Vol. 5 Num 271 Wed. March 02, 2005  
Front Page

Govt takes over helm of BDF meet from WB
Apparently to duck donors' pointed queries

In an apparent bid to mute the most vocal donors in the annual Bangladesh Development Forum (BDF) meetings typically arranged and led by the World Bank (WB), the government has decided to take the lead itself.

Sources in the donor community and the Economic Relations Division (ERD) said the government will fund and organise the meeting to take over the helm from the WB.

In addition, it has decided that the meeting will be held once every two years instead of annually.

The government last month in a letter to the WB wrote that from now on the finance minister of Bangladesh will chair the BDF meeting. All these years, the WB vice president for South Asian and the Bangladesh finance minister have been co-chairing the BDF meetings.

The BDF brings in about 40 leading donors of the world including the Asian Development Bank (ADB), European Union (EU), Germany, Japan, USA and UK.

In the recent BDF meetings, Bangladesh has been facing sharp questions about poor governance, corruption, deteriorating law and order and political issues.

"Especially the Germany, Denmark, the Netherlands and some other European donors are very concerned about governance issues and raise their voices at BDF meetings," said a source. "The government does not feel comfortable replying to their queries on these issues."

These countries could raise these points because the WB has been setting the agenda of the BDF meetings in consultation with the donors. But, now, as the government takes charge, it can dominate the agenda-setting meets.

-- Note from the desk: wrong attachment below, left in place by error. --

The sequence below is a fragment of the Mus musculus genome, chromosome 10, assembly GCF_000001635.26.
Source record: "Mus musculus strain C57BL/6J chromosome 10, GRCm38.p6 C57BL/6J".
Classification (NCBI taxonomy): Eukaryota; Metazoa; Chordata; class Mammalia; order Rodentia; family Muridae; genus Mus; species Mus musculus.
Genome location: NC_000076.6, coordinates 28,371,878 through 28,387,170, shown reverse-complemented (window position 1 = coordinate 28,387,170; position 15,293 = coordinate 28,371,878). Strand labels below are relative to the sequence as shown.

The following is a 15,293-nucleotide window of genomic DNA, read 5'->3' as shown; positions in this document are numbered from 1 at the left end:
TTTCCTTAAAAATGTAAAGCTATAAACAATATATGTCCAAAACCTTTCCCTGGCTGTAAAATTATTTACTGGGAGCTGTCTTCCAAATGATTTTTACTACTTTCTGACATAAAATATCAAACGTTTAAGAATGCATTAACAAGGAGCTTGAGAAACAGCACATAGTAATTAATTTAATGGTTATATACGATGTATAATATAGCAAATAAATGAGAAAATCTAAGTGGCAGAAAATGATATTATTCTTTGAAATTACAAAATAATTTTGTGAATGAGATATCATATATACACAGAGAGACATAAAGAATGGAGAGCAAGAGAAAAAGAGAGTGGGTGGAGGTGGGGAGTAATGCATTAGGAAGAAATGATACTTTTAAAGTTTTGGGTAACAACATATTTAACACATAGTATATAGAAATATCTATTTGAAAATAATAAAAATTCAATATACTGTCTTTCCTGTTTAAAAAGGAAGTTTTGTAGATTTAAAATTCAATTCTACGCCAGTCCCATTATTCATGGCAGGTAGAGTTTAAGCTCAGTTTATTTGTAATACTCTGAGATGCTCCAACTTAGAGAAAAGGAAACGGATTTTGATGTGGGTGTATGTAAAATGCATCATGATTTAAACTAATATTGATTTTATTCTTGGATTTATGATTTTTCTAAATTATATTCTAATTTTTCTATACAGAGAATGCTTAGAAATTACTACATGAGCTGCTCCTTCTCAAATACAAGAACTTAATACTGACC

"It does not mean that the donors will be completely silent. But there is no doubt the government will dominate in setting the tone of the meetings," said a donor representative.

The donor source further said, with the elections round the corner, "The newspapers will be running big headlines if donors raise their concerns on governance issues. Issues like deaths in crossfire, political killings or fundamentalism would definitely come up at the BDF meeting. Keeping these in mind, the government is trying to subdue the scopes for the donors to speak up at an appropriate platform."

Another source expressed his doubts on whether the next BDF meeting will be held at all: "The next BDF meeting should be held around April or May 2006. The government will hand over power to the caretaker government in October 2006. So, there is a scope for the government to observe the suitability of the situation for holding the BDF meeting. If the situation is hostile, it may not take place."

However, Finance Minister M Saifur Rahman on Monday explained his reasons for going for biennial BDF meets: In the last meeting, we made innumerable promises that need time for implementation. This is why it's wise to hold the meeting every two years instead of annually.